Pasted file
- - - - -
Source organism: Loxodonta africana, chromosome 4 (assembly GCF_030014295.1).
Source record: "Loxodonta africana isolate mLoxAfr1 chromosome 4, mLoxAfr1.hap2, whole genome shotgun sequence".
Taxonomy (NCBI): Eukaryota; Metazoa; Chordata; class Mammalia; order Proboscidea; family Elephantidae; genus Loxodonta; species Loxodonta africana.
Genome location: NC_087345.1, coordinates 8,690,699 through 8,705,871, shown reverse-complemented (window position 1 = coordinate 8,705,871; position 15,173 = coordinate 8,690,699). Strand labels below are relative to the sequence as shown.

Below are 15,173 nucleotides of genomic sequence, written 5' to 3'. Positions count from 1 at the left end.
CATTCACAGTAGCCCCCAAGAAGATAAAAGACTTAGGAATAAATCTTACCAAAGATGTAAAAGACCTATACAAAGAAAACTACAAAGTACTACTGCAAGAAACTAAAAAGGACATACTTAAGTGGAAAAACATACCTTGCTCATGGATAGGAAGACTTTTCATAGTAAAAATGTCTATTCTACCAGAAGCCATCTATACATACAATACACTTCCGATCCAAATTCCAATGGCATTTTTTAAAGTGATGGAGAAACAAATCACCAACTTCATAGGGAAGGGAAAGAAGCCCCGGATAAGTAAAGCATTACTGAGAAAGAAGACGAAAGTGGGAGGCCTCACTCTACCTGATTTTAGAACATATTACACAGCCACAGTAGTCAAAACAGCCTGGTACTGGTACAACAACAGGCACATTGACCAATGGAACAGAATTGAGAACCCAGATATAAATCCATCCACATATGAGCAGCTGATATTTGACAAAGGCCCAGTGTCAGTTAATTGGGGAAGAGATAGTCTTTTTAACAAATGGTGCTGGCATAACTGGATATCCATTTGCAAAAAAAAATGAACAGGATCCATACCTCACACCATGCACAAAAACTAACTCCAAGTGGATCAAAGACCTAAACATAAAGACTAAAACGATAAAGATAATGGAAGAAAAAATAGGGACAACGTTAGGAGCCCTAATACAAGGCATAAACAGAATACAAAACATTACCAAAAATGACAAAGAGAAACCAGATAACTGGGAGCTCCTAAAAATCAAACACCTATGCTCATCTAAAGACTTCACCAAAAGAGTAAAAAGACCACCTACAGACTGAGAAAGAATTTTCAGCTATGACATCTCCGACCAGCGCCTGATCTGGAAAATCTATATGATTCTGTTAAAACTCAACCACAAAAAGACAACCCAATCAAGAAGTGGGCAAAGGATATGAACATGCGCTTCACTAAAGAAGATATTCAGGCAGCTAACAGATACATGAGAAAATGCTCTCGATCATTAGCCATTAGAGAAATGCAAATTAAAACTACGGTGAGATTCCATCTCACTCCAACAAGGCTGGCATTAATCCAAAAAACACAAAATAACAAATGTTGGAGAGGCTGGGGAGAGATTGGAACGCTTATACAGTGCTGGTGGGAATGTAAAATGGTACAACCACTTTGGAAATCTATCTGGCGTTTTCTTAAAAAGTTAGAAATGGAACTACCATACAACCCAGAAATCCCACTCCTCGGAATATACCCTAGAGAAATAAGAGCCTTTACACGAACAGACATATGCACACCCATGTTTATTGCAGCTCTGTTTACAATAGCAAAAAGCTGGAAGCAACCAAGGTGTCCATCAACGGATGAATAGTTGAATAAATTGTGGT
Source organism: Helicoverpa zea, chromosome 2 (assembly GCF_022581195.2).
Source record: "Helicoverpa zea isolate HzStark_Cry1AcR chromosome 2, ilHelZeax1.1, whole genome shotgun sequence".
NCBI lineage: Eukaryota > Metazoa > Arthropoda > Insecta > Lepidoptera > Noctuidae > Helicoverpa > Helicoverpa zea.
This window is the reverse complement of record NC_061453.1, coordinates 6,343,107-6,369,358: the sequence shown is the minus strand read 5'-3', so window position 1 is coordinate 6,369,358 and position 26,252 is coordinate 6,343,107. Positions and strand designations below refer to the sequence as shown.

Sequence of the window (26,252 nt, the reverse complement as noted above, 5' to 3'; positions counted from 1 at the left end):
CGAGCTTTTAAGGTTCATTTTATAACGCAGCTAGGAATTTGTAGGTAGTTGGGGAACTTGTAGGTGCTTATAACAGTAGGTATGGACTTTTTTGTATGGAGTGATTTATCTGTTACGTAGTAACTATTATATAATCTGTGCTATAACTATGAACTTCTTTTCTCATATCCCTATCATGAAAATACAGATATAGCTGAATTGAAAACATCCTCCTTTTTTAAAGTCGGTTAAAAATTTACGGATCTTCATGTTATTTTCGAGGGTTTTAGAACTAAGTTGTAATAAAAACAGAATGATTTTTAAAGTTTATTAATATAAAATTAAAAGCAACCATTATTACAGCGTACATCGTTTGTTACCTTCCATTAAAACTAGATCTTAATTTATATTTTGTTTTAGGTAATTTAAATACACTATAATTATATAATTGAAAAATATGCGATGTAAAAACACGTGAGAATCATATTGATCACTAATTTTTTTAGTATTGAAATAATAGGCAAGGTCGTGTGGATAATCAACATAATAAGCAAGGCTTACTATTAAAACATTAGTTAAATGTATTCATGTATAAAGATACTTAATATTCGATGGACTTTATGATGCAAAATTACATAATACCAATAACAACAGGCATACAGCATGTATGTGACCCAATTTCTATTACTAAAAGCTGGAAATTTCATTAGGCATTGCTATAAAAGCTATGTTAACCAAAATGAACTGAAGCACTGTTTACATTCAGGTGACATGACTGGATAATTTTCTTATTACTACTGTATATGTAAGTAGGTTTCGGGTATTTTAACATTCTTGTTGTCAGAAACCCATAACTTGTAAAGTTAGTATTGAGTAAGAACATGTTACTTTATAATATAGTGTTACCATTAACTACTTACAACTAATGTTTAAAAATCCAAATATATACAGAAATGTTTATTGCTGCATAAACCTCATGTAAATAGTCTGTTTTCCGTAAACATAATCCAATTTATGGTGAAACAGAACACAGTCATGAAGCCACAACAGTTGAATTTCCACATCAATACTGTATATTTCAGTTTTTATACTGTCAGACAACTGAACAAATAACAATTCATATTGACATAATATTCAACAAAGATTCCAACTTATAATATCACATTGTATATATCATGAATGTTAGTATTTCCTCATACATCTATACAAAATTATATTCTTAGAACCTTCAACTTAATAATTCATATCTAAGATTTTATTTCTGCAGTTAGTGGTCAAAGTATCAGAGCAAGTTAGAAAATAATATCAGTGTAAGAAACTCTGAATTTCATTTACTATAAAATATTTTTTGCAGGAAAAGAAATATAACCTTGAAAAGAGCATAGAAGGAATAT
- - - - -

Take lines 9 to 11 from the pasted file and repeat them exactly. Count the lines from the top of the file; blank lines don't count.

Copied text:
NCBI lineage: Eukaryota > Metazoa > Arthropoda > Insecta > Lepidoptera > Noctuidae > Helicoverpa > Helicoverpa zea.
This window is the reverse complement of record NC_061453.1, coordinates 6,343,107-6,369,358: the sequence shown is the minus strand read 5'-3', so window position 1 is coordinate 6,369,358 and position 26,252 is coordinate 6,343,107. Positions and strand designations below refer to the sequence as shown.

Sequence of the window (26,252 nt, the reverse complement as noted above, 5' to 3'; positions counted from 1 at the left end):